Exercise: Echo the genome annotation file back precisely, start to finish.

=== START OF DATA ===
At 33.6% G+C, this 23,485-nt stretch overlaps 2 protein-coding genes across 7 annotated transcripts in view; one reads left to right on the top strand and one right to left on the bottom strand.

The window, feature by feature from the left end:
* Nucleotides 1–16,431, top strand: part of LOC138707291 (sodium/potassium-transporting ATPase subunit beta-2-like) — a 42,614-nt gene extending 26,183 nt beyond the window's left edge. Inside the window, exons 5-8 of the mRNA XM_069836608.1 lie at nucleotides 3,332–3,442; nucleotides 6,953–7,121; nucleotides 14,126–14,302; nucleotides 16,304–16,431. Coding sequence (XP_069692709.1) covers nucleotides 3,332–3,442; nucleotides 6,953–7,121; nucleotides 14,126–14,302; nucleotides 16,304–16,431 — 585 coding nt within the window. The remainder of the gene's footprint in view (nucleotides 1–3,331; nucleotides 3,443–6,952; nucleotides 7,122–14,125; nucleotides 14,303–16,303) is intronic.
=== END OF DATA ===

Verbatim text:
At 33.6% G+C, this 23,485-nt stretch overlaps 2 protein-coding genes across 7 annotated transcripts in view; one reads left to right on the top strand and one right to left on the bottom strand.

The window, feature by feature from the left end:
* Nucleotides 1–16,431, top strand: part of LOC138707291 (sodium/potassium-transporting ATPase subunit beta-2-like) — a 42,614-nt gene extending 26,183 nt beyond the window's left edge. Inside the window, exons 5-8 of the mRNA XM_069836608.1 lie at nucleotides 3,332–3,442; nucleotides 6,953–7,121; nucleotides 14,126–14,302; nucleotides 16,304–16,431. Coding sequence (XP_069692709.1) covers nucleotides 3,332–3,442; nucleotides 6,953–7,121; nucleotides 14,126–14,302; nucleotides 16,304–16,431 — 585 coding nt within the window. The remainder of the gene's footprint in view (nucleotides 1–3,331; nucleotides 3,443–6,952; nucleotides 7,122–14,125; nucleotides 14,303–16,303) is intronic.